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Shifting to a Design-Driven Culture

November 19, 2015 No Comments

Featured article by Antoine Mottier, Technical Evangelist, Bonitasoft

social biz 300x170 Shifting to a Design Driven CultureIn today’s “give me more for less” culture, companies are finding it tough to bridge the divide between customer experience and customer service. Many might ask, “What’s the difference?” Think about a product you recently bought: How was your customer experience? Now think about using that product after you brought it home: How was that customer experience?

It’s increasingly difficult for companies to separate these two elements, and researchers are actually seeing many cases where companies prioritize the experience of buying and using a product over the performance of the product itself. In fact, customer experience is becoming a key source of competitive advantage as companies look to transform how they do business.

Taking a look at the holistic picture, in some cases, the “customer” isn’t who you sold your product or solution to. Which makes it tough because typically, someone high-up in a company made the purchasing decision for a specific tool, but their internal employees are essentially the end users. This introduces a unique challenge as they too have to feel as though they are using a tool that works for them, and it’s up to the vendor to make that happen or else the customer relationship will go sour.

For example, a Human Resources department needs a managed solution for fielding vacation days, approving expense reports etc. A tool is purchased and provided to HR team, but once the HR team members start using it, they feel as though it doesn’t fit their needs exactly. This is where vendors need to be design-driven to meet unique needs of individual “customers” – whether they are C-level purchasing executives, or teams of internal employees, each with different preferences and opinions. Smart vendors understand the need to be design-driven, to go beyond knowing what the customer wants to understanding why they want it in the first place – this is the “secret sauce.”

Understanding customer need is more important today than ever as millennials enter the workforce. According to Goldman Sachs, millennials are one of the largest generations in history and are about to move into their prime spending years – poised to reshape the economy. Their unique experiences will change the ways we buy and sell, forcing companies to examine how they do business for decades to come. This further proves the need for companies to make the design shift now and realize that using empathy within the customer experience as well as understanding exactly what motivates people, what bothers them, and where opportunities are for creating delightful experiences.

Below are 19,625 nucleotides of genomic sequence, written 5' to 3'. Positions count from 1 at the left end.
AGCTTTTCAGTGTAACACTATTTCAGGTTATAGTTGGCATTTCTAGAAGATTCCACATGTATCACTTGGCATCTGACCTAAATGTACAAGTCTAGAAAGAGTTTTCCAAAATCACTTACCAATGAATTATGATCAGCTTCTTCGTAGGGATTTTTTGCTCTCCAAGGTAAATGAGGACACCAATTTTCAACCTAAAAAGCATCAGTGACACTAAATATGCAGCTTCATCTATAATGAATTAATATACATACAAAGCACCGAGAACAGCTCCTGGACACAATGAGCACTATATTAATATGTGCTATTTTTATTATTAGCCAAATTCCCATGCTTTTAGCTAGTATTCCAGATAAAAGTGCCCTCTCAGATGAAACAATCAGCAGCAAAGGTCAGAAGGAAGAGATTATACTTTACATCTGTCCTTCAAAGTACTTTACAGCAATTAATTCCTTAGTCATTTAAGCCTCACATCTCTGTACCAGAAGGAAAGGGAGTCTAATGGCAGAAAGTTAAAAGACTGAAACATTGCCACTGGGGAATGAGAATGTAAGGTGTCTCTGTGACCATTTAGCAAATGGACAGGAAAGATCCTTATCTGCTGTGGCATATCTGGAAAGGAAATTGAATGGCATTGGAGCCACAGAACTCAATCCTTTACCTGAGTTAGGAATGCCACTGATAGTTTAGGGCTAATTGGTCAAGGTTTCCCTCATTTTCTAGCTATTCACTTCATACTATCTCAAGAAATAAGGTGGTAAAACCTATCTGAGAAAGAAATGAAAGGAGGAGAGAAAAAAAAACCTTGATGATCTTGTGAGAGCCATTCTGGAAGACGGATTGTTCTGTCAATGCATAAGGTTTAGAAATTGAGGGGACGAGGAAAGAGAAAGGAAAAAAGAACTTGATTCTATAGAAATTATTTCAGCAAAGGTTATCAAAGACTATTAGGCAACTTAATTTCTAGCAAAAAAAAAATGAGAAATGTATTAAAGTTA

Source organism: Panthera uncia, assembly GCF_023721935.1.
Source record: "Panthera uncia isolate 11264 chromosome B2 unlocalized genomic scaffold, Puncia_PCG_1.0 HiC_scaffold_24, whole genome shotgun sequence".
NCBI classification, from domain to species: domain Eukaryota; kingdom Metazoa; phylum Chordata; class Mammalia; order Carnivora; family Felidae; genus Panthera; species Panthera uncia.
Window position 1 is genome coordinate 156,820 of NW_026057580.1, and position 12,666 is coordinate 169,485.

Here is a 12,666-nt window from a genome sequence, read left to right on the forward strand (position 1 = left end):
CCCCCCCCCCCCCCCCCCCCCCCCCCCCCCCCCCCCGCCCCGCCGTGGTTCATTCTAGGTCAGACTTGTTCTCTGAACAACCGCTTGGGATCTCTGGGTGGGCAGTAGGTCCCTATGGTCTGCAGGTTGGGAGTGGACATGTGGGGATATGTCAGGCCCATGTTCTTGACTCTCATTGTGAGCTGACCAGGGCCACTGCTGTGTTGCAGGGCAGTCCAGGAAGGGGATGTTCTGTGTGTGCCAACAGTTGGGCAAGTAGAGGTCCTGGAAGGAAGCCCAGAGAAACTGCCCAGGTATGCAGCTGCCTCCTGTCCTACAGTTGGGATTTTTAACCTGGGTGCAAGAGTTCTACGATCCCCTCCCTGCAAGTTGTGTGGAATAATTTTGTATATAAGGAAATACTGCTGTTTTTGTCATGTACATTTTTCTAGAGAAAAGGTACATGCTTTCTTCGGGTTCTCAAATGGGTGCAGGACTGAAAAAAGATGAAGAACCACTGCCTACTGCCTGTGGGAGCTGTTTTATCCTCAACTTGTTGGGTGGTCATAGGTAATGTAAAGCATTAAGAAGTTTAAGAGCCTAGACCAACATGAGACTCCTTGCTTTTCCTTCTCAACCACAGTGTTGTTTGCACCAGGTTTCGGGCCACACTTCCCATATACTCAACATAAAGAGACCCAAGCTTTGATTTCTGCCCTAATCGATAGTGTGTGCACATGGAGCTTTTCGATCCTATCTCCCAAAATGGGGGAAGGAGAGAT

So how do we do this? Making sure the service offering is scalable and customizable to cater to each and every personality and need of your customer will help surpass others and gain the competitive edge necessary to succeed. For example, the salesperson should work with the purchaser to vet the needs of the entire team in order to provide a truly living service. Though the relationship doesn’t end there, it needs to be nurtured the relationship through regular touchpoints and ensured that what was provided is meeting the needs of individuals. Here is where design tweaks might need to be made.

Additionally, checking back as time passes to make sure the solution still works for the team is important as the customers’ business ebbs and flows with growth and need. This will provide what’s needed to bridge the initial gaps in customer experience and customer service in the first place. However, maintaining the overall quality of the product and/or service is paramount. There are a lot of balls in the air here – making sure the initial purchase is positive while making an effort to keep the relationship going through the various services and touchpoints can get complicated. As stated before, companies prioritize the experience of buying and using a product over the performance of the product itself – but this is a short-sighted approach.

As the business landscape constantly changes and new members and demographics enter the workforce, one aspect remains steadfast: the need for a design-driven business model which leads to an overall positive customer lifecycle, not just a one-time customer experience. Companies are realizing the need to take customer experience back into consideration and are dedicating more time to empathy and individual needs to come out on top. This will not only win more customers – it will also help retain the customers already won and eventually grow existing revenue as the lifecycle continues.

Antoine Mottier 300x225 Shifting to a Design Driven Culture

Antoine Mottier

Antoine Mottier is a Technical Evangelist for Bonitasoft. He joined Bonitasoft service team in 2010 and help several customers to build successful BPM projects. He is now involved in sharing technical best practices updating documentation, participating on community web site and presenting at various events. Antoine has a degree in computer science and is mainly familiar with Java and web technologies.

APPLICATION INTEGRATION, DATA and ANALYTICS , Fresh Ink, News, OPEN SOURCE, SOCIAL BUSINESS

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